FIGURE 1
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Figure 1. Cumulative numbers of relevant publications (A) and distribution of insect species belonging to different taxonomic orders (B) in relevant gene expression studies performed in 2008–2017 that utilized expression levels of reference genes to normalize RT-qPCR data.

Number of Insect Species That Were Analyzed for Expression of Reference Genes

The 90 reviewed papers reported results of gene expression studies in 78 insect species in 100 separate experiments (Table 1). These insects were from 10 insect orders (Figure 1B). They predominantly belonged to the following four insect orders: Hemiptera (25 insect species), Lepidoptera (16 insect species), Coleoptera (12 insect species), and Diptera (13 insect species; Figure 1B). Some insects, such as Bemisia tabaci (Li et al., 2013; Su et al., 2013; Collins et al., 2014; Liang et al., 2014; Dai et al., 2017; Lü et al., 2017) and Helicoverpa armigera (Chandra et al., 2014; Shakeel et al., 2015; Zhang et al., 2015), which cause serious damage to crops, were investigated extensively and frequently. There were six and three papers, respectively, for the above-mentioned species that analyzed expression levels of reference genes and were published during the last 5 years.

Distribution of the Number of Reference Genes per Study

In the 90 papers, 3–21 reference genes were investigated per single study (Figure 2). In the majority of studies, the expression level of 5–10 reference genes was determined (Figure 2A). The breakdown of the papers that analyzed expression of multiple reference genes was as follows: five genes (10%), six genes (16%), seven genes (14%), eight genes (15%), nine genes (14%), and ten genes (10%). Recently, in some studies, more than 10 candidate reference genes were analyzed to provide more choices for expression level comparisons and normalization (Table 1). However, linear regression analysis did not reveal a significant correlation between the number of reference genes used in the study and its publication date (year; Figure 2B).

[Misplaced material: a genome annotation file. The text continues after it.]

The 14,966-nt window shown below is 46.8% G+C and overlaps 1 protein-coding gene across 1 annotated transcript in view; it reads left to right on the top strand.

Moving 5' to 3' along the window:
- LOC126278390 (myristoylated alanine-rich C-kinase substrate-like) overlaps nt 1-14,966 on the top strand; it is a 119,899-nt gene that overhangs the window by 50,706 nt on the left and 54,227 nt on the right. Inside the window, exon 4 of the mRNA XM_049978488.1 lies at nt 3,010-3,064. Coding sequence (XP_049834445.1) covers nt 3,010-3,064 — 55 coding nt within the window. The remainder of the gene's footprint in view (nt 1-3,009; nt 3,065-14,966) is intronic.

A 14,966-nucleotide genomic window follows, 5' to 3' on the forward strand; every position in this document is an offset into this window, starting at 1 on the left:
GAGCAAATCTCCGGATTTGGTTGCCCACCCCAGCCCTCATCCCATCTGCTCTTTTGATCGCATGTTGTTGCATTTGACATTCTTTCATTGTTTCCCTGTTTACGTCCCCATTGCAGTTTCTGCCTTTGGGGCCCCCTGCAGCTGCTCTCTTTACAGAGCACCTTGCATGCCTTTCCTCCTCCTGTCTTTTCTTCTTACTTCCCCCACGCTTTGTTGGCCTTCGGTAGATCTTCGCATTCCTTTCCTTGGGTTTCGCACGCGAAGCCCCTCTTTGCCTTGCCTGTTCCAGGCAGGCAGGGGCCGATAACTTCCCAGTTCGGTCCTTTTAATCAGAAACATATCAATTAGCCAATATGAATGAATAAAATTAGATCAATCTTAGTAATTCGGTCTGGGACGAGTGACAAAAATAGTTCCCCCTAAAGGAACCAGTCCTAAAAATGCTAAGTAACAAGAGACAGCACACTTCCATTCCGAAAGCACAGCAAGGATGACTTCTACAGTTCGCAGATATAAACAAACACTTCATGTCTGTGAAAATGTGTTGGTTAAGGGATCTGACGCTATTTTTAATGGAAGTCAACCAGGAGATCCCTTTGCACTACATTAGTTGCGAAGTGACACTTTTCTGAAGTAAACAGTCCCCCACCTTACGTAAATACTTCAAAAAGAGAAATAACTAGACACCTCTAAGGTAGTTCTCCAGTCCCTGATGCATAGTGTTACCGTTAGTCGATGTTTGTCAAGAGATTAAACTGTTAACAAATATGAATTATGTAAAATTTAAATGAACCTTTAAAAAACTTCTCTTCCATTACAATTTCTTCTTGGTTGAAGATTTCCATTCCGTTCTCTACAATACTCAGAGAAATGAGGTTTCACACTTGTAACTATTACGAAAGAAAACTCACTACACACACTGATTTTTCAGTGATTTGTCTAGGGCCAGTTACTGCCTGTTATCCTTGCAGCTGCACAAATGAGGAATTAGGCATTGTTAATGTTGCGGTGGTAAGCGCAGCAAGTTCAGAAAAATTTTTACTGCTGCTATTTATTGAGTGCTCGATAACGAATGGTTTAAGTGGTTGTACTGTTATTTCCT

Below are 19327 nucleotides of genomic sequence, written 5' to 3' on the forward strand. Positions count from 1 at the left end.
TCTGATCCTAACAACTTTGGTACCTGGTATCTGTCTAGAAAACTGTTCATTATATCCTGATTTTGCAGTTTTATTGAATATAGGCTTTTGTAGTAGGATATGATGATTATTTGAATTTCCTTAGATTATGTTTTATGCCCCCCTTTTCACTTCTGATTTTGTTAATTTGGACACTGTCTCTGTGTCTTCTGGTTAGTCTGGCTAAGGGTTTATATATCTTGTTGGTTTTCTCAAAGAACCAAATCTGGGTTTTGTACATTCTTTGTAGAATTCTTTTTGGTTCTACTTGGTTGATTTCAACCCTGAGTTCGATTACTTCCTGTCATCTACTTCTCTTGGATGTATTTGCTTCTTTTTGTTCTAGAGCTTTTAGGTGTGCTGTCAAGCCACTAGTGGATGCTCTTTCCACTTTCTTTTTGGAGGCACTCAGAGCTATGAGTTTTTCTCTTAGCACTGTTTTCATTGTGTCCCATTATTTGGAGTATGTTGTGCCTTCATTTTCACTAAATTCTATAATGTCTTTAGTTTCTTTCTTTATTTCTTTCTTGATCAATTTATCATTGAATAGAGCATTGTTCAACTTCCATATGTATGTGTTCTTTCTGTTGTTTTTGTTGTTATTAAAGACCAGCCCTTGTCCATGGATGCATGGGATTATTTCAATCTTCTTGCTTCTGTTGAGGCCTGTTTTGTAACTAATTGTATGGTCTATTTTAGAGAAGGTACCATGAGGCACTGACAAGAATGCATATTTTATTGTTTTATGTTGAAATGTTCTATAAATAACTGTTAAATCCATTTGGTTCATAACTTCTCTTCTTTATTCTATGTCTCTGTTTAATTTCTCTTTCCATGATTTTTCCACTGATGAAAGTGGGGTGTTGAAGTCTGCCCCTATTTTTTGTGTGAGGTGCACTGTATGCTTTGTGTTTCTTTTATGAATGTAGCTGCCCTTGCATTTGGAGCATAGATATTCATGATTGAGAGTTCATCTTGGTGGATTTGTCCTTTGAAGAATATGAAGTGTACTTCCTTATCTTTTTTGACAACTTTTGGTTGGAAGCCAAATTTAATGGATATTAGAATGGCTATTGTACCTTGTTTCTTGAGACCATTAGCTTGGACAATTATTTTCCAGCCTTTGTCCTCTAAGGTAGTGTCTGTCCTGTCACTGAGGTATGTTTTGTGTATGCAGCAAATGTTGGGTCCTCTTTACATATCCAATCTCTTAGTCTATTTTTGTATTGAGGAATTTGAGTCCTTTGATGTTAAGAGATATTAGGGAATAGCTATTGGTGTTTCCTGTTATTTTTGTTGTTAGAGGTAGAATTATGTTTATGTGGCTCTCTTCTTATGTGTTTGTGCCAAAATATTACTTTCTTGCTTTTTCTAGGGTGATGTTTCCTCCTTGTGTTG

FIGURE 2
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Figure 2. The distribution of the numbers of reference genes per study in relevant publications about gene expression in insects in 2008–2017 (A), and the relationship between the number of reference genes and study publication date (year) fitted by linear regression (B). The numbers 1–10 on the X-axis represent years from 2017 to 2008, respectively.

Top 10 Reference Genes

In the set of curated 90 papers, the expression level of reference genes was determined for 841 times. The number of experiments that utilized top 10 most frequently used reference genes, including Actin, RPL, Tubulin, GAPDH, RPS, 18S, EF1A, TATA, HSP, and SDHA, are shown in Figure 3. Actin, which encodes a major structural protein, is expressed at various levels in many cell types. It is considered the ideal reference gene for RT-qPCR analysis and has been investigated most frequently (Figure 3). For example, previous studies have shown that the expression of Actin was the most stable among other reference genes across different developmental stages of many insects, including Apis mellifera, Schistocerca gregaria, Drosophila melanogaster, Plutella xylostella, Chilo suppressalis, Chortoicetes terminifera, Liriomyza trifolii, and Diuraphis noxia (Scharlaken et al., 2008; Van Hiel et al., 2009; Chapuis et al., 2011; Ponton et al., 2011; Teng et al., 2012; Sinha and Smith, 2014; Chang et al., 2017). Nonetheless, the expression of Actin was less stable in several insects, including those of the species, Coleomegilla maculata, Coccinella septempunctata, and Hippodamia convergens of the family Coccinellidae (Pan et al., 2015b; Yang et al., 2015c, 2016).